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3 hours ago, Sue Do-Over said:

There are a number of sources that point out the potential fire risks of open balcony doors.  While smoking is generally prohibited in cabins now, smokers often simply step out on the balcony.  One careless lit butt blown into another cabin could result in a fire.  While sleeping, people aren't always able to detect smoke until it reaches a dangerous level.

So, for your own *safety* please consider keeping your balcony door closed while you sleep, and use a fan or other device to mimic the sound or breeze you desire.

 

2 hours ago, RumRunner2021 said:

I think we're just making stuff up now.

As someone who has fought shipboard fires, and drilled on shipboard emergencies for decades, and also was the on-scene commander for a cruise ship, I can say that the chance of a cigarette blowing into another cabin and starting a fire is pretty remote.  Even the investigators of the Star Princess fire, where they assumed a cigarette was the cause (because they could find no definitive cause), tried, in laboratory conditions to ignite a Princess line towel with a cigarette, and were unable to do so.  Cigarettes need pretty specific conditions of atmosphere and combustible material to actually start a fire, particularly in a fire retardant place like a ship's cabin.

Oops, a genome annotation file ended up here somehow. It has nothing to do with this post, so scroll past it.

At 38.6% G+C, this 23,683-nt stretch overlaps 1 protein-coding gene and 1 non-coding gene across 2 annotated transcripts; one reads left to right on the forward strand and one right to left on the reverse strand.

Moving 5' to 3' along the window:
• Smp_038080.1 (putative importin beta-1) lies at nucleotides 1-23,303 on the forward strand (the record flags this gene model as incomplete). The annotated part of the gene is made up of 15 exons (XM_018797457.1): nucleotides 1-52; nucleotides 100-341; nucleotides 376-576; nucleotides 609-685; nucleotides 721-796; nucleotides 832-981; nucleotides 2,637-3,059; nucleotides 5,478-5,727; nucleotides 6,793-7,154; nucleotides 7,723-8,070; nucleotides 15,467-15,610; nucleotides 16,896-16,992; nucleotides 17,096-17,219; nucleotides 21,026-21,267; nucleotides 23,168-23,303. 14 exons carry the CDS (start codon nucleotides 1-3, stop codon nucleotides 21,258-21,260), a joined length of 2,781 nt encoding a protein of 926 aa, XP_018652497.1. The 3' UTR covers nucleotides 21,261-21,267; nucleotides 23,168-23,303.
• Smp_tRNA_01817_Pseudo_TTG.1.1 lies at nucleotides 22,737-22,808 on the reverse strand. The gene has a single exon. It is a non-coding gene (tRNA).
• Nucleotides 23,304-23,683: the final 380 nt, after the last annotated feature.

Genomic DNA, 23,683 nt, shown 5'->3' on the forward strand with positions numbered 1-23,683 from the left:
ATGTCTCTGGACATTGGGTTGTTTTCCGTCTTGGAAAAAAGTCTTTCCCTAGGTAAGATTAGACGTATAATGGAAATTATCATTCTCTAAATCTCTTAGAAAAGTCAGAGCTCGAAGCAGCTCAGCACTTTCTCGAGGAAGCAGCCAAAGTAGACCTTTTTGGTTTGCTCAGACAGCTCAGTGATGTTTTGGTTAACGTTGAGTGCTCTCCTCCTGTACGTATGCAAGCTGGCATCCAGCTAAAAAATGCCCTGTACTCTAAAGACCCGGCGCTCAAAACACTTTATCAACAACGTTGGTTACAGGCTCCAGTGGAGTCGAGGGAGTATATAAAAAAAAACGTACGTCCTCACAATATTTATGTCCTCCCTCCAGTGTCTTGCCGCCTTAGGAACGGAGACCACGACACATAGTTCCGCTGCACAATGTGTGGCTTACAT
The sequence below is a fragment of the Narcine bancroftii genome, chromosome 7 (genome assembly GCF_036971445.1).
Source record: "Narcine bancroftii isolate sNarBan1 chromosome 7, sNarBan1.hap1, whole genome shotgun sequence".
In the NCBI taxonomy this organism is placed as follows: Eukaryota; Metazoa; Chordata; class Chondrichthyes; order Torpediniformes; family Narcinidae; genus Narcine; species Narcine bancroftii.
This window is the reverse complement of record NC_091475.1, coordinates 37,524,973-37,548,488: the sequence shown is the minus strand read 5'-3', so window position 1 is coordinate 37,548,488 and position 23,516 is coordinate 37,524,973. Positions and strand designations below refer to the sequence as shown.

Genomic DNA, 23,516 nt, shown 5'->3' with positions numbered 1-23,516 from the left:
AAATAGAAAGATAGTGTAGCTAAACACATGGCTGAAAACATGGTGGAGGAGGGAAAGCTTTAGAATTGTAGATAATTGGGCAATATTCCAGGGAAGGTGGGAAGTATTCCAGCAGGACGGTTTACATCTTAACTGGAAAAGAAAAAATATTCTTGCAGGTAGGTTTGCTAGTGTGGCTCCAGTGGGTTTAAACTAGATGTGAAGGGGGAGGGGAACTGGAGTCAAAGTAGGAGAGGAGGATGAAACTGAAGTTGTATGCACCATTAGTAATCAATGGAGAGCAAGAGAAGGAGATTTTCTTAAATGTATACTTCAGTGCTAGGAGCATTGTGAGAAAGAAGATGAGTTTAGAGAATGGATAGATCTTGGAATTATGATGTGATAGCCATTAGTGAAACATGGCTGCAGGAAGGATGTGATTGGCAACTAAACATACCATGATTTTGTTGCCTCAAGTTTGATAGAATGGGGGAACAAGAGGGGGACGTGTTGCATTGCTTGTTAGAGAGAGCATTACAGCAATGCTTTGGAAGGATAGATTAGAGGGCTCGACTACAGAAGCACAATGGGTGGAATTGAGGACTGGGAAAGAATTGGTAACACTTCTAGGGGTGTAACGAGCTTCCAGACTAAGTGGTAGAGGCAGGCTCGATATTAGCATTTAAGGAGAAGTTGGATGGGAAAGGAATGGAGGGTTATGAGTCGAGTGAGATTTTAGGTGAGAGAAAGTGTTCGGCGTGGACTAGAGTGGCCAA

As for sleeping passengers, that is why there is a smoke detector in each cabin.  Not only will the alarm wake the occupants, but it also rings at a central console on the bridge, and security will be dispatched to check it out.

 

The only fire hazard from an open balcony door is the loss of overpressure in your cabin, which can lead to smoke ingress from the passageway if there is a fire.

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13 hours ago, chengkp75 said:

In part, yes, because at the time I started out, pay was very, very good for mariners.  It has stagnated for US mariners for the last 45 years.  But, really, I like machinery, and marine engineering allows for working on some of the largest engines in the world, and also being the "Maytag repairman" (US advertising joke, you probably don't know what it is), where you have to be able to repair anything and everything on the ship, since you can't call someone to come fix it.